Although, the point about James always hanging out with girls and not doing “boy stuff,” (despite the fact that he plays sports and things like that on a regular basis) is kind of the eight year old version of what happened a lot in my high school to a couple guys who later came out of the closet….I’m not drawing any conclusions there. I’m just sayin’.
Dawn’s teacher lets her class out ten minutes early. I’ve never gone to or worked at any school where that was allowed. Later, Dawn finishes a test early and is allowed to leave all by herself.
When Dawn finally finds out Travis is dating someone, she stalks him for a while and then tells her friends about what’s been going on. (Dawn is totally a stalker. I’m pretty sure she basically stalks Stacey in #83, and I want to say she does it a few other times too. Not to mention various sundry mysteries with ‘stakeouts’ and stuff.) Kristy says that Dawn read too much into the situation (which she definitely did) while Claudia and Stacey are closer to the opinion that Travis definitely led Dawn on. I’m stuck on this, because I agree with both of them. He should have realized how the situation would look to her and not played with her heart, but she also should have realized that him not asking her on a real date or trying to kiss her means something. I definitely find the Travis character more than a little skeezy…what is he doing taking middle school girls out shopping and to eat?
Mrs. Pike actually agrees to see the Hobart/Perkins play. I know she’s just trying to be nice, but she really should get a job or something. She needs a life.
Mistake? The following sentences are a little…odd. “Then Mary Anne thought about Dawn and Travis and got an idea. Dawn would be sure to read the notebook.” It’s a Dawn book. Shouldn’t that say, “Mary Anne thought about Travis and me and got an idea.”? I’m not sure if this is supposed to be MA’s thought process or if it’s just a flat-out mistake. Either way, it’s awkward.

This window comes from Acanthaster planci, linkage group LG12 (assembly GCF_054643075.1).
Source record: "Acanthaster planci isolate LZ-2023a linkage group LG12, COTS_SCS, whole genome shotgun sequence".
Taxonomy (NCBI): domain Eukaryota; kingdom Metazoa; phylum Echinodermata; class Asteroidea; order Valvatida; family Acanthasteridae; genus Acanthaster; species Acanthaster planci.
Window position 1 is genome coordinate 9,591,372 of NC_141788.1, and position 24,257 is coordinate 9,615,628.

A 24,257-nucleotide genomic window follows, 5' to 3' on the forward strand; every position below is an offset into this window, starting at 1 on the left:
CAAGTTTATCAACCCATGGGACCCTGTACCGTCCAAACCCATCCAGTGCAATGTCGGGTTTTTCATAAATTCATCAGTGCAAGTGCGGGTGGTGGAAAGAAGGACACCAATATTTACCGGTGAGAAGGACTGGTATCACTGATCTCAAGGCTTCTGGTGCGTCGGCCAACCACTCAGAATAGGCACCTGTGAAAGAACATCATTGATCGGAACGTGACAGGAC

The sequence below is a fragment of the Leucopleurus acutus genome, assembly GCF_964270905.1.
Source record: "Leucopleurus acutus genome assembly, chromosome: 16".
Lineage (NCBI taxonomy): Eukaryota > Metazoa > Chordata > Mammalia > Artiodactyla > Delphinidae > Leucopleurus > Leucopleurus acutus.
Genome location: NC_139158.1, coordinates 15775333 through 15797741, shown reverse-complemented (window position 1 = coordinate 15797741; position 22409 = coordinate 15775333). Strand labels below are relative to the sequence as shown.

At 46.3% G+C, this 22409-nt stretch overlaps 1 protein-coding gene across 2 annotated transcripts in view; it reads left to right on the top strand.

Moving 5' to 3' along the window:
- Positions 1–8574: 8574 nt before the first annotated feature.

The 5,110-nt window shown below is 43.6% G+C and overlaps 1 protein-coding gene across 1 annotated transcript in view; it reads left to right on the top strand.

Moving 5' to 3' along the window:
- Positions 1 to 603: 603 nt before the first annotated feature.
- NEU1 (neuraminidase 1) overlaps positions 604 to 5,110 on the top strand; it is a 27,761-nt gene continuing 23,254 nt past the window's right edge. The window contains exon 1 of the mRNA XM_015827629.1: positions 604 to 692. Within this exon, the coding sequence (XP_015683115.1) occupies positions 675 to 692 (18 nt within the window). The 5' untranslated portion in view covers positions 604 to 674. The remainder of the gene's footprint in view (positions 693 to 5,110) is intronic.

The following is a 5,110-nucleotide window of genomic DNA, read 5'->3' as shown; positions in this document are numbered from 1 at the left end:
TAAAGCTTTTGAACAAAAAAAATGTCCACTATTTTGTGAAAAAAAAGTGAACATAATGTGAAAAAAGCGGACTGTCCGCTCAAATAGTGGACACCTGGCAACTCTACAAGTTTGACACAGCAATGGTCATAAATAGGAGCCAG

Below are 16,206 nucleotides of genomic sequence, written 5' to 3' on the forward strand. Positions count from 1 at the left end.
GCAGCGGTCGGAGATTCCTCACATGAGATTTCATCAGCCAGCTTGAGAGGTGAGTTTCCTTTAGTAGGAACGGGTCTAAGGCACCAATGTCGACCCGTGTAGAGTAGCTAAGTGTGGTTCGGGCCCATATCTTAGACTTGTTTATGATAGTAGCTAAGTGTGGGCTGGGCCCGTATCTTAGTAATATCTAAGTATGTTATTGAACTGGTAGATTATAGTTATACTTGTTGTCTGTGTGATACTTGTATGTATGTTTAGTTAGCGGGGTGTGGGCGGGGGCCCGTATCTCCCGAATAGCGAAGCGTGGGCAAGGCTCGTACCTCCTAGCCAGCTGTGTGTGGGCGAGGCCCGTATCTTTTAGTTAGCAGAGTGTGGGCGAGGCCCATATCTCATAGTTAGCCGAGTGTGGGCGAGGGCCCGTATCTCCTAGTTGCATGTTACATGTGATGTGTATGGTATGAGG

So MA writes all about Dawn and Travis in the notebook. Where everyone will read it. Wouldn’t have been much more sensitive to tell Dawn these things to her face instead of embarrassing her in the notebook?
What would the BSC do without their sitting charges? (Not literally, because obviously they just wouldn’t have a club.) I mean, they solve half of their life problems because the exact same thing is happening right in front of them with a group of eight year olds! Some of these stories might have taken years to resolve if the BSC hadn’t seen themselves in the events happening to the kids.
Dawn makes fun of Travis’s stone washed jeans. I think this may be one of the few times Dawn and I have agreed on anything (other than health food). It was 1990, so the jeans probably looked like this:
Sexy, no? (Humorously, when I looked up "stone washed jeans" on Google images, a whole bunch of photos of Mario Lopez from Saved by the Bell came up.)
To go with our NYC and Cali stereotypes, apparently people from Louisville love grits and have hound dogs named Beau. Lewis (Logan’s cousin…remember him?) is trying to get Dawn to not believe those things about him, yet even he thinks people from California love health food.
So that’s everything….except my research. Currently in the state of Connecticut, you can apply for a learner’s permit when you turn sixteen. After 120 or 180 days (depending on whether you take an approved course or are taught at home), you can get your “restricted” license that applies until you’re 18. You cannot drive with passengers except a driving instructor or parent/guardian who is at least 20 for the first six months, and then after that only with immediate family for the next six months. So essentially, these days, you can get a ‘permit’/license at sixteen, but you’ll be going on eighteen before you can give the entire BSC a ride to the mall the way Charlie always does. I’m wondering if maybe the age has changed through the years, hence the inconsistency to the statements throughout the BSC books. Then again, it could just be another BSC issue and have nothing to do with the real world in any way.
Claudia: black bib overalls, white turtleneck, black patent leather belt, white socks, black ankle boots, white barrettes (Dawn compares her to a penguin; I thought of a checkerboard.)
Dawn: blue button down shirt and jeans
Travis: blue work shirt, faded jeans
Sara, Travis’s girlfriend: white flight suit
Next week: Mallory’s Poor! Ha ha!